I've been asked why I write vampires on more than one occasion and my answer is always the same: I like history. I'm not into bloodletting (well since I was 15 or so), or wearing black lace (looks funny when with a kiddo at the store and I work at home), and as much as I'd love to, I don't drive a real hearse or sleep in a coffin.


My characters are endlessly fun to me because I can take people from different eras and have them interact. A man from ancient Rome hanging around with a fellow who was cut down in the eighties, for instance. What would they have to say to one another? I bet it'd be funny. Vampires are nice and convenient for me because of their immortality, human appearance and resilience. I suppose they are like fanged comic superheroes/villains.


When I write them I try to imagine as closely as possible what their daily (or nightly) obstacles would be. In Crooked Fang, the main character (a vampire) lives in a tavern. It makes sense, right? What if he's called out during the day for a reason? Maybe a fire or someone is injured? How would he react to such things?

There's a predatory feel to vampires that seems to appeal. Angry? Tear out some throats. Bored? Drive a motorcycle at 180 mph on an icy road. Feel those emotions because emotion is good even if it's only a black one.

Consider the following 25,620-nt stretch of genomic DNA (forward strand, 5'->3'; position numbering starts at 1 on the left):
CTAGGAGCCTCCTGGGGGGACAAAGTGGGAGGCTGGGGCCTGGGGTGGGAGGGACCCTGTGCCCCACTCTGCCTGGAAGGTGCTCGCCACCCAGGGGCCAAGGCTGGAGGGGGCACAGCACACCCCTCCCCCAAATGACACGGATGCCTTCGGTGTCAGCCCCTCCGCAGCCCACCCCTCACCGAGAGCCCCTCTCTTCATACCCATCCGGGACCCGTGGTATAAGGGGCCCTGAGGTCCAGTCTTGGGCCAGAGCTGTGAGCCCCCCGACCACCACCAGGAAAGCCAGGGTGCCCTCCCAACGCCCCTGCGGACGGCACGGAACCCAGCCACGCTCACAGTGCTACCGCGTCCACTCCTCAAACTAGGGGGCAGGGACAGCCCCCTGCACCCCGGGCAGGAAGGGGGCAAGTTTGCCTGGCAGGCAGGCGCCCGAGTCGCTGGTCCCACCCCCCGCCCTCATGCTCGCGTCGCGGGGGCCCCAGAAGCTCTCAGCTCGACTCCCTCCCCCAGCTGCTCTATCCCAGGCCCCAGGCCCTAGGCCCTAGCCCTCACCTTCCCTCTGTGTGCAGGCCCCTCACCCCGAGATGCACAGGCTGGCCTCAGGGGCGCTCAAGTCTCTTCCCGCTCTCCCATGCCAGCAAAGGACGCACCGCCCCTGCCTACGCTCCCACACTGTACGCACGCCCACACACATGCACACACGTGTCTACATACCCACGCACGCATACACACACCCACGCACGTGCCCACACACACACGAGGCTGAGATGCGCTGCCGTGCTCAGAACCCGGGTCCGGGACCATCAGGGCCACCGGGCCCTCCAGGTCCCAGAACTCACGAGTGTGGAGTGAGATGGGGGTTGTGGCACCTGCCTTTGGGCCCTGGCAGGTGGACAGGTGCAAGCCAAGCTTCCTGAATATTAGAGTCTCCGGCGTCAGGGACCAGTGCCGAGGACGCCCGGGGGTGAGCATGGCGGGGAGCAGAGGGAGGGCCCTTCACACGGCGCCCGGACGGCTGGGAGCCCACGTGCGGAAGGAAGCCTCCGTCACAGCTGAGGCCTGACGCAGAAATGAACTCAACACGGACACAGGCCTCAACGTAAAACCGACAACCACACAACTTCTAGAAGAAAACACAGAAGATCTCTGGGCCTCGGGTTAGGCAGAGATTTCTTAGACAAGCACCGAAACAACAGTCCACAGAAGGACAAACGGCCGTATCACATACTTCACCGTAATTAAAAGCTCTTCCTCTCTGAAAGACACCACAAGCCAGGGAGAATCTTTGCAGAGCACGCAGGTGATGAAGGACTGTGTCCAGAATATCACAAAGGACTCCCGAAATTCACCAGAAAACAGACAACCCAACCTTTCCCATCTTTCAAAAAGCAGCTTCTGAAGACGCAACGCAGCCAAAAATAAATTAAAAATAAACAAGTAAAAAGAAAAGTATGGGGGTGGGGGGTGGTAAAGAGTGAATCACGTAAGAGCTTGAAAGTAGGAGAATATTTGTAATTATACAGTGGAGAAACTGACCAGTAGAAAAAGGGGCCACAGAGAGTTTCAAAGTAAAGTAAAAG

Excerpt*:



He disappeared in the shadows once he reached the overhang and I heard the garage door open. I shook my head at the noise he was making and cursed when he snapped the light on. New vampires still carry habits of the living, like turning on lights when they enter a dark room, even though they don't need to. We're creatures of the night, we can see in the dark. I covered my face with my hand as he rummaged around in plain view of anyone from that angle. Thankfully he found the box quickly and turned the light off again. Then slammed the fucking garage door down. He came back over to me and I slapped him in the head.



“What the hell is wrong with you?”



“Ow!” He whimpered and rubbed his head. “What did I do wrong?”



I yanked a few bags out of the box and carefully unfolded them. “Okay, so I'm going to lift him up and you just get his legs in the bag.”



Serv nodded and I grabbed dead Freddie under his arms and hefted him in the air. Serv fussed a little with opening the bag, but got the corpse's feet in it by easing the plastic up over the legs. Freddie was a pretty small guy so we got him almost all the way in, fit another bag over the exposed head and shoulders, and then lined the trunk with about three more bags. He didn't fit. I jerked him back out of the cavity and threw him on the ground.



“Now what?”



“Now I get to take the fucking spare out,” I said, turning the giant wing-nut to free the spare tire from the floor of the trunk. “This is starting to be a pain in the ass.”



“Well maybe you shouldn't go around killing people then.”
  - Crooked Fang


Therein lies the challenges and joys of writing such a limited character. Sure he can jump off a building and survive but he burns up in sunlight. Interesting. Makes for good story. And there you have it. Why I do them. Vampires I mean. Write them.

Yeah.

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Crooked Fang, the novel and the album is due out in Autumn, 2011.

*Rough excerpt. My editor will be waving her magic wand and making it legibler. Or something.